By Kay Whatley
I’m no scientist, nor an expert on human nature, tech marketing, or child development. I’m merely an observer, a parent, and a user of technology who hopes for its best use without losing what’s going on in real life.
Feeling a vibration or hearing a tone, teens seem almost compelled to grab their smart phone. Even if they don’t accept the call or immediately read the message, they look to see whom is contacting them. Sometimes it looks like it is almost out of the teen’s control — an automatic and involuntary reaction.
Teens (and adults) can be observed grabbing their cell phones in an almost automatic fashion, whether they are on the couch, with family, in class, at church, or in a meeting. It seems more like an instant response, without them even thinking about it. I’ve seen it even when people shouldn’t be distracted — while walking or driving. There are enough anecdotes online of people walking into danger while on their phones, or having vehicle accidents while texting, that all should know better.
I, too, often grab my phone when it vibrates, pings, or rings, even when I’m busy. If I’m driving or in conversation, I try to stop myself from looking until a more appropriate time. I worry, though, that it may be harder for the teens who have grown up with cell phones to resist.
When one of our teens is in conversation or having a meal, a cell phone noise draws their attention immediately, distracting them. Asked to wait and focus on what they’re doing first, they seem unable to continue until they peek at their cell phone. I’ve seen their anxiety grow when they have to wait. (Anxiety rises, too, when they are trying to go to sleep at night, but they force themselves to respond to text messages instead of waiting until morning.)
When I see this compulsion, and the thoughtless, automatic reactions, I remember a story I first learned in school decades ago — that a researcher named Pavlov rang a bell and dogs salivated in response, as he had taught them to expect food when the bell rang. (If you delve further into literature on Pavlov’s experiments, you’ll find a much darker truth of animal experimentation, which is not addressed here.)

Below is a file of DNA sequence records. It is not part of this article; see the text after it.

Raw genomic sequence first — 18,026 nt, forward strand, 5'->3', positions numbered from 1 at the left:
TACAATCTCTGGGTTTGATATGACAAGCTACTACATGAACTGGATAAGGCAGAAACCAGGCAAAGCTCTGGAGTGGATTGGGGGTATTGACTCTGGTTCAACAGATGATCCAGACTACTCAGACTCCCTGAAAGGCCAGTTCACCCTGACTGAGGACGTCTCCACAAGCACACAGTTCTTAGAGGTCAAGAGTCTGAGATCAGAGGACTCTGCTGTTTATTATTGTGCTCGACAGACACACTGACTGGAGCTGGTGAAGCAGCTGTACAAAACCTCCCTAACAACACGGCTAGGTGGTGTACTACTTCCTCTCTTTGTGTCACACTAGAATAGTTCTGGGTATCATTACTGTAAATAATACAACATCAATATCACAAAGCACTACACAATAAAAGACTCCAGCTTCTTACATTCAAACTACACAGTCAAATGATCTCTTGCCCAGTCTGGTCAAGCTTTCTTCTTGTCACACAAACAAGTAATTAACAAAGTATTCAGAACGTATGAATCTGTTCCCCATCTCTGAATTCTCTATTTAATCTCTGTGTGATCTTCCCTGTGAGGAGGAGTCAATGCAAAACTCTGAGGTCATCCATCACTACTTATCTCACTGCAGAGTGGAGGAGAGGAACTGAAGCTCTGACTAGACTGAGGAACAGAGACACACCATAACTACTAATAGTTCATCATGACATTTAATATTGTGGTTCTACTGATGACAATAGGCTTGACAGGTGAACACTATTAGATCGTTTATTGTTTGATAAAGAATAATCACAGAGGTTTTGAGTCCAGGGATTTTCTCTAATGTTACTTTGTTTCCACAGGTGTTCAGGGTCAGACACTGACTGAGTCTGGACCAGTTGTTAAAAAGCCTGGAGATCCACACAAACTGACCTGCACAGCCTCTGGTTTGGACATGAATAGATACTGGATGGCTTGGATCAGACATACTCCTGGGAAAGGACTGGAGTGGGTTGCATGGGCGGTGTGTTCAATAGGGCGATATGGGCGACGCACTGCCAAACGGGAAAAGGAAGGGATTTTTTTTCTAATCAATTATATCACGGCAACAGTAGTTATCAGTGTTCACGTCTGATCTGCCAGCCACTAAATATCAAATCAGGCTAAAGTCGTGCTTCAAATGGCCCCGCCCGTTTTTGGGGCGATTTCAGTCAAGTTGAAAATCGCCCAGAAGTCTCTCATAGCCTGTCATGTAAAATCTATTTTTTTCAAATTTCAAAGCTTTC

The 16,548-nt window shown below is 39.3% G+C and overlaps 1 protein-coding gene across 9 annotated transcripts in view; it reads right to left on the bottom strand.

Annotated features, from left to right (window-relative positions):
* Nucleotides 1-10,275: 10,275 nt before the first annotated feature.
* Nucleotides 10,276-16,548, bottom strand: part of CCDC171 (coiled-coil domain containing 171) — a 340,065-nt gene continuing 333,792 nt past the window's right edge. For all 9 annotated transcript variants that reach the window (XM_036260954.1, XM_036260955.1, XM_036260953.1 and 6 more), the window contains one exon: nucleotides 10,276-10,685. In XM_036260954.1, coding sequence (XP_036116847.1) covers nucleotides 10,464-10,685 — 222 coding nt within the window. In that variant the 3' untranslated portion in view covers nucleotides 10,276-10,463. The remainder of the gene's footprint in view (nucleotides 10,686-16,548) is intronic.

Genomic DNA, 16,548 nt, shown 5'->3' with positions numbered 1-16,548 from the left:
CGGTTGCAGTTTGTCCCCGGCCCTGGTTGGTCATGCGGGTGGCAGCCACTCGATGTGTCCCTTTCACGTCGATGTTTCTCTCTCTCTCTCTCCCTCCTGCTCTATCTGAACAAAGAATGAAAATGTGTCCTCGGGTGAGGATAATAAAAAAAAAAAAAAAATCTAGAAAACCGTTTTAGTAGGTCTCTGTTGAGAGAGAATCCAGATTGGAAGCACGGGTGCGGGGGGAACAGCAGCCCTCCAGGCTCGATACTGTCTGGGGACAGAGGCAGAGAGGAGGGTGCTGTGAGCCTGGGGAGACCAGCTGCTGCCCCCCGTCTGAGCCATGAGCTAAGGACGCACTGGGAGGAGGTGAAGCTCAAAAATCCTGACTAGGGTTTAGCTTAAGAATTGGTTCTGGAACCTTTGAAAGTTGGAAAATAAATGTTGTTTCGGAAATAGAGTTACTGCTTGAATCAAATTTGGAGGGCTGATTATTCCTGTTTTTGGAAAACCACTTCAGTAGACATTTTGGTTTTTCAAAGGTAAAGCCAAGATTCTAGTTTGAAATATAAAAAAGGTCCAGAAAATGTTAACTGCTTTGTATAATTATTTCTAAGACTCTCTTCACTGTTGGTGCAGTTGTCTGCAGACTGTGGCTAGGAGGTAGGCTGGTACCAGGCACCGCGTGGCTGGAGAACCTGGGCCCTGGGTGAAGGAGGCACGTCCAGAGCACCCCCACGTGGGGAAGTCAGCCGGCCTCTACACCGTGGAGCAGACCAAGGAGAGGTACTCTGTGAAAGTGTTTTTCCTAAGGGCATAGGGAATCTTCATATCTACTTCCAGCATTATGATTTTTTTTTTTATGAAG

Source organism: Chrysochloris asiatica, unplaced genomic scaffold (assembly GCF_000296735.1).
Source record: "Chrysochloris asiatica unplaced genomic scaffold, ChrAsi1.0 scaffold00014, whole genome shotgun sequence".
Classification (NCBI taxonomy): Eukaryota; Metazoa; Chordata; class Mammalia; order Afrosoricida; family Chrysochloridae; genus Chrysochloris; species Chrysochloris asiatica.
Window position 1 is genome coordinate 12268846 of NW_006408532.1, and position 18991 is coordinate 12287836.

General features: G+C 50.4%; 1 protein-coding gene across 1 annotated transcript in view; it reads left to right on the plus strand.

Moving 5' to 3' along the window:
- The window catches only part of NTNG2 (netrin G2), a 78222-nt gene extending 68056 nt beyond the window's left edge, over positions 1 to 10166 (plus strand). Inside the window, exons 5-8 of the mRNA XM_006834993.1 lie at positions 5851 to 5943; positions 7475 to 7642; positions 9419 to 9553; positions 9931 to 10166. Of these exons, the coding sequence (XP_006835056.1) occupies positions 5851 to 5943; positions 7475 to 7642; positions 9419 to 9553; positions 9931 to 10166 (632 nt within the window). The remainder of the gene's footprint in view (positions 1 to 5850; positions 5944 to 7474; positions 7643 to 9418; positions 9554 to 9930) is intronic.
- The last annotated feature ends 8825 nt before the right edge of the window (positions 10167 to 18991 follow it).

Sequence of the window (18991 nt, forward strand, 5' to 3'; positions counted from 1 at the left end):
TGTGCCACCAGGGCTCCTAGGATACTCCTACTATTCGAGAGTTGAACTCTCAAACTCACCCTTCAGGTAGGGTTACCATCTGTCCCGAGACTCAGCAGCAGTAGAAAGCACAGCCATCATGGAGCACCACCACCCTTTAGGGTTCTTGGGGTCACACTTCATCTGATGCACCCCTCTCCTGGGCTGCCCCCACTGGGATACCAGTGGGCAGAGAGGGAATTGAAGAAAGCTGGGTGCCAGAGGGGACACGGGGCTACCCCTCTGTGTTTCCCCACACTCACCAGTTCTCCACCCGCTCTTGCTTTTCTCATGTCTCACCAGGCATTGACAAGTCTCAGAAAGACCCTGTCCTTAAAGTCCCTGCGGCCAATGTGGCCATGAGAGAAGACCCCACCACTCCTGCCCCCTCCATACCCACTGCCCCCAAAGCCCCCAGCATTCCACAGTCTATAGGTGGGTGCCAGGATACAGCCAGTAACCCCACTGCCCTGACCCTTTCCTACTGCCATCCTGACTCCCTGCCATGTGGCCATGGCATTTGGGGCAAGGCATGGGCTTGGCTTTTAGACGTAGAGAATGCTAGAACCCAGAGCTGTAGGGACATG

As an observer only, I see my family’s responses to their cell phones and think of Pavlov’s dogs. I wonder if the response to technology is somehow “impossible” to ignore. Could it be a type of Pavlovian response?
Pavlovian — automatic/involuntary response or reaction, as studied by Ivan Pavlov in his dog experiments.
The Pavlovian response is called “classical conditioning” and is a learned response to a stimulus, such as the dogs salivating in response to the bell (stimulus), in anticipation of food.
Are people being conditioned to our devices in a similar way? This is on my mind today, February 5, 2018, as two organizations have announced a new campaign “to protect young minds from the potential of digital manipulation and addiction.” This Truth About Tech campaign is being launched in response to impacts that tech insiders are seeing with young technology users these days. Raising alarm are Common Sense (an advocacy organization for kids in the digital age) and the Center for Humane Technology (an organization of tech insiders committed to realigning technology with humanity’s best interests).
From today’s announcement:
The campaign, called Truth About Tech, will put pressure on the tech industry to make its products less intrusive and less addictive. The effort will educate and inform the more than 80 million consumers who regularly turn to Common Sense for trustworthy, objective information to help make smart media choices for their families. And it will enlist designers and technologists from across the industry to recognize their moral responsibility to use technology for the greater good, as opposed to potentially harming kids.
The Center for Humane Technology is spearheaded by prominent industry insiders concerned about certain tech companies’ willingness and ability to control the actions and attention of billions of people. These leaders include Tristan Harris, the former Google design ethicist the Atlanticcalls “the closest thing Silicon Valley has to a conscience,” and Roger McNamee, the former Facebook investor and adviser. The growing ranks of concerned insiders has sparked a national outcry against the tech companies’ “arms race for consumer attention” by making aspects of their products addictive.